Stop the Madness
There are now 26 percent more breweries (and @holes) than there were in the Collaboration Not Litigation days. And more are coming every day. But trademark litigation doesn’t have to follow this same upward trend because the craft-beer industry is not running out of beer names. The industry is just getting lazy and throwing creativity out the window.
Easy names are gone. Boring names are gone. And most likely, the hops puns are gone (unless you are really creative, for instance Hophazardnesses). But this is a good thing. The craft-beer space is getting competitive and saturated in certain markets. Craft breweries are competing with 5,561 others (some of whom are very large breweries). Distinctive brands can help breweries stand out in the crowd.
Boring names can also imply boring beer. And easy beer names are not memorable. This means zip codes and area codes are gone (but not Morse Code). City and state names are gone, too (but not imaginary places such as Beer Attorney Land Lager). Sorry. But how many different sun* beers have you had that you distinctively remember (ratebeer.com currently has 6,997 results for “sun” in beers)? Compare that with the first time you had Pliney the Elder or Arrogant Bastard.
To test this boring and not memorable hypothesis, take the most boring-named beer that you have in your taproom and rename it “Don’t Buy this Beer [insert beer style]” for one week. See whether sales for that beer go up and whether people talk about the new branding. You can change the name the following week to “Memorable Boring Beer Test [insert beer style].”
A Plethora of Possibilities
In 2010, researchers from Harvard University and Google (back when there were only 1,813 U.S. breweries in existence) estimated a total of 1,022,000 words in the English language and that this number would grow by several thousand each year. That’s 1,022,000 single-word beer names available (for instance, Boffola Brown). Combine two of those words, and you have a lot more options (for instance, Imaginary Chore Cherry Stout).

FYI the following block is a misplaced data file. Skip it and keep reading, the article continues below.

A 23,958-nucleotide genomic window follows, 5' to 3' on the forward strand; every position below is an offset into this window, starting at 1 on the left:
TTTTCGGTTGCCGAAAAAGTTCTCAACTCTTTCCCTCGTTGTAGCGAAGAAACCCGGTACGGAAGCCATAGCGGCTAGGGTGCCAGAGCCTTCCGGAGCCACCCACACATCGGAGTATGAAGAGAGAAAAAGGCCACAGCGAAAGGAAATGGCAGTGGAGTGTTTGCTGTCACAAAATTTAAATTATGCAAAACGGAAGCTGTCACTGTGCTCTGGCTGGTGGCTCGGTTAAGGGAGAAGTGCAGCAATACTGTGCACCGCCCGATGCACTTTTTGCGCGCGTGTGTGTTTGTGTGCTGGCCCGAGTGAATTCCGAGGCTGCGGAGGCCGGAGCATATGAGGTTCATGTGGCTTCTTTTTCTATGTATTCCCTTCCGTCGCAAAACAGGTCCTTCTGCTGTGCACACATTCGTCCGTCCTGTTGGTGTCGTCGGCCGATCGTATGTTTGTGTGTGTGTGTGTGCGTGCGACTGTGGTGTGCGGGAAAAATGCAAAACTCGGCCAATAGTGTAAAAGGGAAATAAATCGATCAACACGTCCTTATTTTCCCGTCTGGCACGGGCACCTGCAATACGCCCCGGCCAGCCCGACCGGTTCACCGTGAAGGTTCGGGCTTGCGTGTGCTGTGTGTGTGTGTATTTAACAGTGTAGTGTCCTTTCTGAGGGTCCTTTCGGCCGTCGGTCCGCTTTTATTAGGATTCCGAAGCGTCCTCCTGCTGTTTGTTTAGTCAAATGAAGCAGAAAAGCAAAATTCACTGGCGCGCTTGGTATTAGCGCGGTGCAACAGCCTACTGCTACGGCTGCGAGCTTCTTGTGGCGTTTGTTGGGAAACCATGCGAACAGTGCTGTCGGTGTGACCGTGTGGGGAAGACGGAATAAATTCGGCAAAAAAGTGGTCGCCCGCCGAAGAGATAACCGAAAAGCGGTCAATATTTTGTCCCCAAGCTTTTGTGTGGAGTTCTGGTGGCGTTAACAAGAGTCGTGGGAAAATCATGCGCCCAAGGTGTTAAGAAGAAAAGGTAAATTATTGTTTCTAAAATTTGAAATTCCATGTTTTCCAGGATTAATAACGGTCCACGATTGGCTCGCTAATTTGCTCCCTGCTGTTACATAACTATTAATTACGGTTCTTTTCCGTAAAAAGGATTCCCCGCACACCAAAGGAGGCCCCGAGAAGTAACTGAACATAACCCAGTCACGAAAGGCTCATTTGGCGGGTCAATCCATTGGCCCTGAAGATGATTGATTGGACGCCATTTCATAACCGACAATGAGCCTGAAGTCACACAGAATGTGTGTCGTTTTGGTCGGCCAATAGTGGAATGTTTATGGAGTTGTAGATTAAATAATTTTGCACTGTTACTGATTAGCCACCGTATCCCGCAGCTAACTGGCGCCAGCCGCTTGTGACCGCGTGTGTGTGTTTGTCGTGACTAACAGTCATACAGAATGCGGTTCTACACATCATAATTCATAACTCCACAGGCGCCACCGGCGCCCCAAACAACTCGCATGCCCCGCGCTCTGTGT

The online combination formula maxed out at 100,000 total words, producing more than 4,999,950,000 two-word combinations. These more than 4.9 billion potential beer names do not even include made-up words (such as Unlightening Porter). Or three- or four-letter words (such as I Had To Hefeweizen and Long Forgotten Pen Pal Pilsner). Or phrases (such as Drinks From a Straw Dunkel). Or words in dead foreign languages (such as Impavidus).
Google It and Then Some
Google was founded in 1998 (in the early days when there were only about 1,514 U.S. breweries) and introduced its search engine to the world. While not its primary intended purpose, this search engine can drastically reduce the number of beer-trademark lawsuits.
Once you think you have a name from the possibilities above, a Google search of a proposed beer name can quickly let you know whether a name is available. Generally, if a beer trademark is being actively used, it should appear on a Google search (usually on a brewery’s website or a beer-review website).
Your search should also include other alcohol products (unfortunately, the United States Patent and Trademark Office views all alcohol the same as it relates to trademarks). Key search terms should include “[Proposed Beer Name] beer,” “[Proposed Beer Name] brewery,” “[Proposed Beer Name] wine,” “[Proposed Beer Name] alcohol,” and “[Proposed Beer Name] spirits.” You get the idea.
If you do not find any relevant uses, don’t stop there. Dig a little farther. It is easy to determine whether you cannot use a name for a beer trademark because you’ve found a conflicting use. It is harder to determine whether a trademark is available because you are looking for the absence of a conflicting use. Or, to put it a different way, looking for something is easier than looking for nothing.
The TTB Public COLA Registry is also a good place to search proposed beer names to see whether there are any pending labels with a similar name. Round up your efforts with one final search on the United States Patent and Trademark database (uspto.gov) to see whether there are any pending or registered trademarks that would cause an issue with your proposed trademark.
Grab a pint of Boring is Bad brew or a bomber of Creativity and Searching Kölsch and help the craft-beer industry return to the days of Collaboration Not Litigation. Or as Juliet, the not-dead and not-fictional beer-naming consultant, might say, “O Beer Name, Beer Name! Wherefore art thou Beer Name? Deny thy infringement and research thy name.”
And don’t be an @hole!